Kameoka Hachimangū

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Kameoka Hachimangū
亀岡八幡宮
Take ni Suzume.svg
Crest of the Date clan
Basic information
Location 62 Kawauchi, Kameoka-chō Aoba-ku, Sendai, Miyagi
Affiliation Shinto
Deity Hachiman
Leadership Kōriyama Munekatsu
Website www.hachimanguu.org
Architectural description
Founder Date Tomomune
Date established 1190, moved to present site 1681, rebuilt October 1965.
Shinto torii icon vermillion.svg Glossary of Shinto

Kameoka Hachimangū (亀岡八幡宮) is a Shinto shrine in Aoba-ku, Sendai, Miyagi, Japan. It is the tutelary shrine of the Date clan.

History[edit]

Kameoka Hachimangū was founded in 1190 as a branch of Tsurugaoka Hachimangū by Date Tomomune, the Date clan founder, at Yanagawa in modern Fukushima Prefecture.[1] The 1719 text Ōū Kanseki Monrōshi , however, claims that the shrine was founded by Tomomune's son Munemura.[2] A legend in the Date clan holds that a mythical black turtle, one of the four benevolent animals, appeared as the shrine was under construction, thus prompting its name of Kameoka ("Turtle Hill") Hachimangū.[3] There is a smaller, subsidiary shrine, Kōratamatare-jinja, which stands beside the sanctuary.

Moved several times in its history, it has been at its present location in Sendai's Aoba Ward, northwest of Aoba Castle, since 1681.[2] Its move to its present location was by order of Date Tsunamura.[3]

Haiku poets Matsuo Bashō and Kawai Sora visited the shrine in 1689 during the trip described in the book Oku no Hosomichi.[1]

During the Edo period and the existence of Sendai domain, the shrine's neighborhood and its residents had privileged status. Their affairs came under the jurisdiction of the Date clan's Temple and Shrine Magistrates rather than the clan's Sendai City Magistrates who usually oversaw municipal affairs. The shrine neighborhood's residents also had the right to brew vinegar; other shrine neighborhoods, such as that around Sendai Tōshōgū, were allowed to brew sake.[4]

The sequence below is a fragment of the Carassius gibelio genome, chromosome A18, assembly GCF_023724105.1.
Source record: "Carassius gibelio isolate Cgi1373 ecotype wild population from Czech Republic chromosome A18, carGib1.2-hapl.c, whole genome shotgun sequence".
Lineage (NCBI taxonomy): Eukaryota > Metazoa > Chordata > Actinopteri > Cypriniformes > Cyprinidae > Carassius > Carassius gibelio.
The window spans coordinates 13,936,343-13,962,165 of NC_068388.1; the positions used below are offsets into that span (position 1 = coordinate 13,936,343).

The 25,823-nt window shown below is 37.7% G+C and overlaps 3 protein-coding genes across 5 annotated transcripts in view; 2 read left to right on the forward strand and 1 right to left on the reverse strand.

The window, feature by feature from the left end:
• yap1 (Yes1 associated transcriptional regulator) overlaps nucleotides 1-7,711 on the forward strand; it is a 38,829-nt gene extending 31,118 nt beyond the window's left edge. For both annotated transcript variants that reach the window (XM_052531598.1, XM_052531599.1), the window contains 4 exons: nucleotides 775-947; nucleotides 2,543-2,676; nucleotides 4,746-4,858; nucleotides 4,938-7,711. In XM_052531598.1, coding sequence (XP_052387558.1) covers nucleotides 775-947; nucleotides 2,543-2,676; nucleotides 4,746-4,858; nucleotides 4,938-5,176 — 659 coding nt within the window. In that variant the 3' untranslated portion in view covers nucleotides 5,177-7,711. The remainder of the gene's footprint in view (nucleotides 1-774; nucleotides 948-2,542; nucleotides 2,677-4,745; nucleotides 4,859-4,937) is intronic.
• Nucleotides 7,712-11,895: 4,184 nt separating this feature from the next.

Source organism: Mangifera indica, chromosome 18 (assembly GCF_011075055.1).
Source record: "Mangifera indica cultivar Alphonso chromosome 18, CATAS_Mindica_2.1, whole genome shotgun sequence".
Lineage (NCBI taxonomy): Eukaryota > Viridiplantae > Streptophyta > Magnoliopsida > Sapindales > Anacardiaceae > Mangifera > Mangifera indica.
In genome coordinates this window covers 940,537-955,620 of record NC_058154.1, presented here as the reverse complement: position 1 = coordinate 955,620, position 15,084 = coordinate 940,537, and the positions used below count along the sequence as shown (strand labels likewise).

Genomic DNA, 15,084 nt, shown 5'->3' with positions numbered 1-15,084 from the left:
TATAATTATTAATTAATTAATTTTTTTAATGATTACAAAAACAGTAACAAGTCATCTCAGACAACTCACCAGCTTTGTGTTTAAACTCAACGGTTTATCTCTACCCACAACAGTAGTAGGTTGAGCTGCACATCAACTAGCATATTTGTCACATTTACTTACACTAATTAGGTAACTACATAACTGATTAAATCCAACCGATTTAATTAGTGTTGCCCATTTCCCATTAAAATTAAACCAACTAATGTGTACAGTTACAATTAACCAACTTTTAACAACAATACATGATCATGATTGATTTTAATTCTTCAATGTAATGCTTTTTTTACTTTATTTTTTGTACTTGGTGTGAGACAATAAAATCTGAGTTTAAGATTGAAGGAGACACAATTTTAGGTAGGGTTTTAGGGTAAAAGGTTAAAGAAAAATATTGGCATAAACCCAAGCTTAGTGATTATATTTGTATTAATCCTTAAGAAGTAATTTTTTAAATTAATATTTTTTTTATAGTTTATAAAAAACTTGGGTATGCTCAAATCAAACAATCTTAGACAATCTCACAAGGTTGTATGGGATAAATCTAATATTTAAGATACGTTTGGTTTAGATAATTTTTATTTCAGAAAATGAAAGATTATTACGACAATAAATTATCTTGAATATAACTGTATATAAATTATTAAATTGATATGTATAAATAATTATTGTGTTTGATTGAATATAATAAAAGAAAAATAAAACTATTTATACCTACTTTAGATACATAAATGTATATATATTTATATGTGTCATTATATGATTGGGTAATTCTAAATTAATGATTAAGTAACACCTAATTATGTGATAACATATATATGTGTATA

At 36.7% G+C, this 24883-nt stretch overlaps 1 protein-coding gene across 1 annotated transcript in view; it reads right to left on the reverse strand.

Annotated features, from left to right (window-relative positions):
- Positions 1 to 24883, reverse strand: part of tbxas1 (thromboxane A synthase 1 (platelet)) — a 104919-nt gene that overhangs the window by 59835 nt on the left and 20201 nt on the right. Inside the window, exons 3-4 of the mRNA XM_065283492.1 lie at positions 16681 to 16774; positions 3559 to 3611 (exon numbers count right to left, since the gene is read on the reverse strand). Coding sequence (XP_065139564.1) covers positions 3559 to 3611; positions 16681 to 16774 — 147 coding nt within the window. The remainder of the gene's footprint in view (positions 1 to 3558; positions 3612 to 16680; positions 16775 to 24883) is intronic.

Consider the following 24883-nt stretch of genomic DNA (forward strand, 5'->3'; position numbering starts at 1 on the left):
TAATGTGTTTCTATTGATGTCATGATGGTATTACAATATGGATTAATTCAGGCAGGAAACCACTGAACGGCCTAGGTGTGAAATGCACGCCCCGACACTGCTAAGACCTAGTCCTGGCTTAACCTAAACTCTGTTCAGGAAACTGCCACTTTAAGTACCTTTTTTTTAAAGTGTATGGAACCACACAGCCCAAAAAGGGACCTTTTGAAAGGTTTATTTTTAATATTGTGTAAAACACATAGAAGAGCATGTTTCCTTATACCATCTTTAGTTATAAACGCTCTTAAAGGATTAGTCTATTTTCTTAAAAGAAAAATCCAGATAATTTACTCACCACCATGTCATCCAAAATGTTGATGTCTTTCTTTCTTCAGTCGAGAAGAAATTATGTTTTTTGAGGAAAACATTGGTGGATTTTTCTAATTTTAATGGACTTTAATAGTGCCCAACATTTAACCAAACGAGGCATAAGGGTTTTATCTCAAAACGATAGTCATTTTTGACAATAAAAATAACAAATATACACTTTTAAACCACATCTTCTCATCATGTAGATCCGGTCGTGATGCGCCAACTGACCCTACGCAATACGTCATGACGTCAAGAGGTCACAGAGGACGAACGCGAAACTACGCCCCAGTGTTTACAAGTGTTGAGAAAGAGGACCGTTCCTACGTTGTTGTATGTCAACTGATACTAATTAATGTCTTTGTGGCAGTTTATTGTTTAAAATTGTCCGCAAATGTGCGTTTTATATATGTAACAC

The shrine was destroyed in July 1945 during the Bombing of Sendai during World War II, with only the stone torii and a few other stone structures surviving. The shrine was rebuilt in October 1965.[3] Its present chief priest is Kōriyama Munekatsu.[5] One of the shrine's treasures, a sword made by Osafune Yoshimitsu, is listed as an Important Cultural Property by the Japanese government.[3]

In popular culture[edit]

Kameoka Hachimangū, under its brief Muromachi era alternate name of Yanagawa Hachimangū, appears as a setting in the GAINAX-produced anime Masamune Datenikuru.[6] The deity Hachiman holds as collateral the soul of young Date Masamune, in a bid to prompt him toward courage and responsibility as the new Date lord.

References[edit]

  1. ^ a b ""由緒"". Hachimanguu.org. Retrieved 3 November 2017.
  2. ^ a b Anonymous (1994). Ōū Kanseki Monrōshi, in Shintō Taikei v. 27. Shintō Taikei Hensankai. p. 97.
  3. ^ a b c d "Kameoka Hachimangū," on Miyagi Shrine Office's website, accessed 3 Nov. 2017
  4. ^ Mihara Ryōkichi (1983). Kyōdoshi Sendai Mimibukuro. Hōbundō. pp. 123–127.
  5. ^ ""挨拶"". Hachimanguu.org. Retrieved 3 November 2017.
  6. ^ "Masamune Datenikuru official Youtube presence". GAINAX. Retrieved 3 November 2017.

External links[edit]

Coordinates: 38°15′42″N 140°50′35″E / 38.2616°N 140.8431°E / 38.2616; 140.8431